Today is World Sleep Day (yes, it’s a thing), and as many hotel employees work shifts outside the traditional hours of 7 a.m. to 6 p.m, good quality sleep can be very challenging. Why? Because working odd hours, navigating covid, even changing time zones, requires you to sleep against your internal body clock that produces circadian rhythms. These rhythms tell your body what to do every 24-hour cycle and influence your body temperature, alertness, hunger and hormone levels.
According to the UCLA Sleep Disorders Center, sleepiness can have a negative effect on your attention, concentration, memory, and mood…basically, every area of your life. On top of that, the stress of the pandemic has wreaked havoc with sleep for many of us. Good news is, there are steps you can take to improve the quality of your sleep, even if you work against the clock.
Establish a sleep schedule: According to the Cleveland Clinic, “one of the most important things you can do is create a regular bedtime routine and sticking to it,” (even on your days off).
Lower your body temperature: Either keep your room cool (65-68 F or 18-19 C) or take a hot bath. Kenia Machado, Executive Housekeeper at Hotel Principe Di Savoia in Milan, says, “For overnight shifts, I highly recommend having a hot bath with hot water to relax the body and to let the adrenaline go down before going to bed.”
Make your room dark: Interior designer, Adam Meshberg of the Meshberg Group, is an expert on creating bedroom sanctuaries that enhance sleep despite awkward schedules. He advises, “White linen blackout shades to keep out light and create an environment for a deeper sleep.”
Keep quiet: Meshberg suggests, “Upholstered headboards & soft linens should be first choice to draw out excessive noise & create a relaxing environment.” Machado’s trick, after a long shift, is to get in bed and “listen to white noise since it helps the brain to relax completely and creates a special atmosphere. I really find the sound of rain or of a stream useful to help detach from work,” she says.
Don’t look at screens: This may be obvious, but one of the triggers that keeps people awake is light, and this includes the glow from phones, tablets and TV. Phil McCartan, Hastings Hotels’ resident sleep expert and housekeeping manager at the Stormont Hotel in Belfast, Ireland says, “Studies have shown that using a device set at top brightness for two hours suppresses the normal night-time release of melatonin, the sleep hormone.” If you do feel the need to have your phone by you, use it for meditation. Sara Harper, Director of Marketing and E-Commerce for KSL Resorts, suggests, “The Timer App. The sleep feature is incredible. Hundreds of sleep meditations, music for every length and type (go back to sleep, get to sleep, yoga nidra for sleep, positive dreams, love, etc). I use the guided meditations for sleep every night and sometimes when I wake up in the middle of the night.”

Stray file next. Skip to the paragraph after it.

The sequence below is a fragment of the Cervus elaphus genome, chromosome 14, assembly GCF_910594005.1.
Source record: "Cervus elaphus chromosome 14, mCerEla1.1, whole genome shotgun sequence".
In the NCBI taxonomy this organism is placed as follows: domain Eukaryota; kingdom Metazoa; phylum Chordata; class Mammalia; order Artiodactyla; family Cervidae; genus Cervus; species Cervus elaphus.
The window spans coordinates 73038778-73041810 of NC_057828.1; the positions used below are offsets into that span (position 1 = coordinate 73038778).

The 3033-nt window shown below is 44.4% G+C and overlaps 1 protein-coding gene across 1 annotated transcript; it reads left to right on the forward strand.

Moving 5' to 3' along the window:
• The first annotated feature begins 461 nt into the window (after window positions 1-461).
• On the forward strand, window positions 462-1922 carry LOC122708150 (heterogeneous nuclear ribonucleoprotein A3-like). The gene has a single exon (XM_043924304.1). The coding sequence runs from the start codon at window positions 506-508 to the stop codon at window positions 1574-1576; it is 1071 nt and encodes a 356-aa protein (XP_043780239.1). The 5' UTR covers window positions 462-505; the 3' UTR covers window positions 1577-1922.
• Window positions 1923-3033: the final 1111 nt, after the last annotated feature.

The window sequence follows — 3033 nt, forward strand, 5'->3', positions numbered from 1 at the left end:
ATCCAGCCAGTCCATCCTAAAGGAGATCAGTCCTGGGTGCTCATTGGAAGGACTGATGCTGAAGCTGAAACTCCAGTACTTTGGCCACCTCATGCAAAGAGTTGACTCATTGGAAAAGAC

Cut back on caffeine and don’t have a big meal before bed: According to the UCLA Sleep Center,“Stomach problems are common in shift workers. Many shift workers eat poorly and at odd times.” Try to eat three regular meals spaced evenly over the course of the day. Regular mealtimes serve as time cues to help your body know when to make you sleepy. Try to consume light meals with foods whose nutrients stimulate the production of melatonin, the hormone that regulates the body's sleep and wake rhythms. According to Elisabetta Trezzi, Spa Manager at The Eden Spa, Hotel Eden in Rome, “The best foods are tomatoes, lettuce, and cabbage, but also oats, corn, walnuts, almonds, and some fruits including bananas and cherries; these help to regulate rest because they contain tryptophan, an amino acid essential for well-being, relaxation, and deep sleep.”
Set boundaries: The Cleveland Clinic suggests letting people know what hours you’re working and when you will be sleeping, so they can leave you to rest. For those living with you, ask them not to do anything noisy while you sleep, like vacuuming, washing dishes or watching TV loudly. Put your smartphone on “Do Not Disturb” mode so your screen won’t be lighting up frequently with new email, messages or phone call notifications.
What to do if you do feel tired during a shift? Professor Stephanie Centofanti from the University of South Australia suggests having a coffee immediately prior to a short nap (known as a caffeine-nap) to stay alert during a night shift.